Just as the sun was going down I pulled off the highway and a few minutes later I pulled into the yard. 21 hours on the road, a few miles shy of 1000, and lots of coffee later I was home. A very long day for sure, for "it was an early morning yesterday... I was up before the dawn... I really have enjoyed my stay... but I must be moving on..."

I promise some good detail shots of this new addition to the harem soon. It was rainy today and I do not want her to look gloomy in the photos.
The current project in the shop is kind of under wraps. The plan is to revel the project in a very special way. You will all just have to remain patient till I am able start talking about it. It will be worth the wait I promise.

Sunday, August 15, 2010

Shift Change to the Willows

There comes a time when all projects come to an end. Today was Rosie's day.

I get rather attached to my jobs as I do them. However, there is also a certain amount of relief to see how happy the owners are to see their long awaited projects come back to them. Rosie is just beginning the trip, for now her entire interior needs to be put back. The plumbing, the electrical, the finished surfaces all need to be done. Lots of little bites eats an elephant sandwich. Just remember that as you go Elly.

See you down the road Rosie. Thank's for stopping by...

One of the good things about a project leaving is I get to start a new one. Look at that sad looking 1964 Sovereign of the Road. Jalousie windows trying to fall out, dent in the end cap. I bet the floor is all rotted out that was nailed down OVER the rotten original floor. Probably even has sagged out axles. Bet it doesn't leak though.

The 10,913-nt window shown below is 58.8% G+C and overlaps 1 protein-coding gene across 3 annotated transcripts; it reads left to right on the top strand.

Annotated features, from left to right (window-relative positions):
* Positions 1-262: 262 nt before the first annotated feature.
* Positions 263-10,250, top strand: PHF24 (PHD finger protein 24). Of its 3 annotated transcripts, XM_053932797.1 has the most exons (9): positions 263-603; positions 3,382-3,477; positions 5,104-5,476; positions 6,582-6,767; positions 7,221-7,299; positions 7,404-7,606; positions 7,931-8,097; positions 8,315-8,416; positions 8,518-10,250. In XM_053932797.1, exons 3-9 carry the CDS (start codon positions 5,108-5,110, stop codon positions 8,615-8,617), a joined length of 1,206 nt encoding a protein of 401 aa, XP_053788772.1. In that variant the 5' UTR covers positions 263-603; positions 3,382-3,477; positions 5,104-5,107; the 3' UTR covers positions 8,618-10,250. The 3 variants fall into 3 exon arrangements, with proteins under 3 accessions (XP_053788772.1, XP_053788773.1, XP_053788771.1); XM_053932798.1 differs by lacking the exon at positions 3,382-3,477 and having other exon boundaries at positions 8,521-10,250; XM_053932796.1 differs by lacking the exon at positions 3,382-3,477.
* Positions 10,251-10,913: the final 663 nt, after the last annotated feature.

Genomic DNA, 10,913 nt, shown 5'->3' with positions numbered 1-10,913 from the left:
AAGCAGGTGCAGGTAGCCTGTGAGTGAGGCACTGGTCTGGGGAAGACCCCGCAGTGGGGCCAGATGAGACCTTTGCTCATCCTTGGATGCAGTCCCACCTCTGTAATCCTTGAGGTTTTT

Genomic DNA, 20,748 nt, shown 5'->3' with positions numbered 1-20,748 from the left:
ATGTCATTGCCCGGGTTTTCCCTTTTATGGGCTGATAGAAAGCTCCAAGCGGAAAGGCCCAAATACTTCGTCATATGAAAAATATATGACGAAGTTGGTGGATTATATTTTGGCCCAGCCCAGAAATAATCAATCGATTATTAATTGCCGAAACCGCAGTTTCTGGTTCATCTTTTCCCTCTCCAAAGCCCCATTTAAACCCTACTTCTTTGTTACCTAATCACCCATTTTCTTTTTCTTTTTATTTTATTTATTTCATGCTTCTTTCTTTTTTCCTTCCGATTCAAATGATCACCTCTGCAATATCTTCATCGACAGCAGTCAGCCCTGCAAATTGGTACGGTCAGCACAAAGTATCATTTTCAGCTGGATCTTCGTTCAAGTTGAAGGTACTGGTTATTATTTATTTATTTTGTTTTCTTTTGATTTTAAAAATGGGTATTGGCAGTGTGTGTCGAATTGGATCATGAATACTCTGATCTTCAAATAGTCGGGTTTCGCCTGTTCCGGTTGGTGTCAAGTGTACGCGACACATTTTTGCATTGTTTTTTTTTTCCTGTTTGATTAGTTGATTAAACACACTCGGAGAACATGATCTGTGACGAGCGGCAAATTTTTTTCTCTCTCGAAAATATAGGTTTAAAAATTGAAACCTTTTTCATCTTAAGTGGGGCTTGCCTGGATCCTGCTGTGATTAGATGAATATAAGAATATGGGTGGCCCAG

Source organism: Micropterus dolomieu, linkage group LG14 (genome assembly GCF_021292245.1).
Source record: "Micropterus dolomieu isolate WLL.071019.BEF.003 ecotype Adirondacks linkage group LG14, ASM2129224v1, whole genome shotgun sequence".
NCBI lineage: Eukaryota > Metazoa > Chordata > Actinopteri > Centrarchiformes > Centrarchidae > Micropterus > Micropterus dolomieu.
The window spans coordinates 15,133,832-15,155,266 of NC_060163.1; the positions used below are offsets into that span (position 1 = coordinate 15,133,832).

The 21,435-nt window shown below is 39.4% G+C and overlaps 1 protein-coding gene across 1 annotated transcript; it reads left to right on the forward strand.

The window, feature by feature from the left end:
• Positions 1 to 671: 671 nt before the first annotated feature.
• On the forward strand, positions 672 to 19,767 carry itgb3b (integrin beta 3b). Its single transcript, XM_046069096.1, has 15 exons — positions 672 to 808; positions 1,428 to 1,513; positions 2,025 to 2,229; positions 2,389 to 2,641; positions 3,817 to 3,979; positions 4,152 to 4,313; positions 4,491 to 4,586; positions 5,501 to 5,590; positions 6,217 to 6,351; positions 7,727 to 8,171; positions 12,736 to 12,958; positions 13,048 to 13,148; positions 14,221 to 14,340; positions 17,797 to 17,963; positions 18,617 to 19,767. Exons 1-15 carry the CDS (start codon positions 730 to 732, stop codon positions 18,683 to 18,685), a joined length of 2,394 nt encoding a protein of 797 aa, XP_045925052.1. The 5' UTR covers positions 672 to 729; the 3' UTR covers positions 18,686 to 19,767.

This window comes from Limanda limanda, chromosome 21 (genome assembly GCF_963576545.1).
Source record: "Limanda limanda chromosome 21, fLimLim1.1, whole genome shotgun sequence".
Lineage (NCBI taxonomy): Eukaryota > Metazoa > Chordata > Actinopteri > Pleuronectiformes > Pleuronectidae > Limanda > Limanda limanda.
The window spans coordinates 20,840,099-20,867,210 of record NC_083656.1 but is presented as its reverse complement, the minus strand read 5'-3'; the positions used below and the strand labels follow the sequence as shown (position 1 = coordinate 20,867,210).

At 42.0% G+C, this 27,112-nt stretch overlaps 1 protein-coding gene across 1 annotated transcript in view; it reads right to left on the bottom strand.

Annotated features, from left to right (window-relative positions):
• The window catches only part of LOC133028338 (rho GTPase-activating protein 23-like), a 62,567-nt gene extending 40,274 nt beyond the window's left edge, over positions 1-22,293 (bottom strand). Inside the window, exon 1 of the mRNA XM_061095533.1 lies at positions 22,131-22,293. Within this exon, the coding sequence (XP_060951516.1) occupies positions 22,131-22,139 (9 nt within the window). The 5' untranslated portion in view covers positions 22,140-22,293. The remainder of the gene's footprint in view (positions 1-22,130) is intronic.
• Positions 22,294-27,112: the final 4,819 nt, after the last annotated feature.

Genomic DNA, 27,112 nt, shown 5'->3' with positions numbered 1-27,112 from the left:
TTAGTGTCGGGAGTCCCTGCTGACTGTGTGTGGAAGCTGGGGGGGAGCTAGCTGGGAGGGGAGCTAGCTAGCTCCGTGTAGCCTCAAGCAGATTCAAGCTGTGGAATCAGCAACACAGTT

I would tell you more about this project, but at this time, I cannot... I do not want to spoil the surprise, so just please wait patiently till I can say more.

Tuesday, August 10, 2010

Migrant Worker

Rosie is standing very proud these days. All of her structural work is complete at this point. She has had so much done over the past couple of weeks that it has been a total whirl wind. Only a few minor tasks are still to be done before her owner comes pick her up to take over the rest of the work.

In order to reunite the shell and the chassis a lot of riveting needed to be done. Riveting requires two people to do it correctly. Frank's Trailer Works has hired it's first employee...

He is a migrant worker of sorts, for Steve has come on board to help on a part time basis. I flew him in from Wisconsin for a 6 day stretch. His attention to detail is beyond expectation and he does only quality work. The fit is perfect for me. Steve will be coming again soon to work on the next project.

I got most of all the body drilled and set for rivets. I wanted the time Steve was here to be as productive as possible.

Inca Plastics came through on an exact match for the black tank. They even put sensors in the end for me. It is pretty cool that the company that manufactured the original was still around to build an exact match. The installation of this tank is one of my loose ends.

An area in the original design that I have issues with is the wheel wells. The entire system is plastic and there is a huge void where the wheel well cutout, and the skin, and the channel, and the floor all come together. I worry that water from the road could easily get into this area. There was nothing really tying the exterior skin to the plastic pans or to keep them rigid. I decided to make an "improvement." I got out some sheet aluminum and cut out some shapes.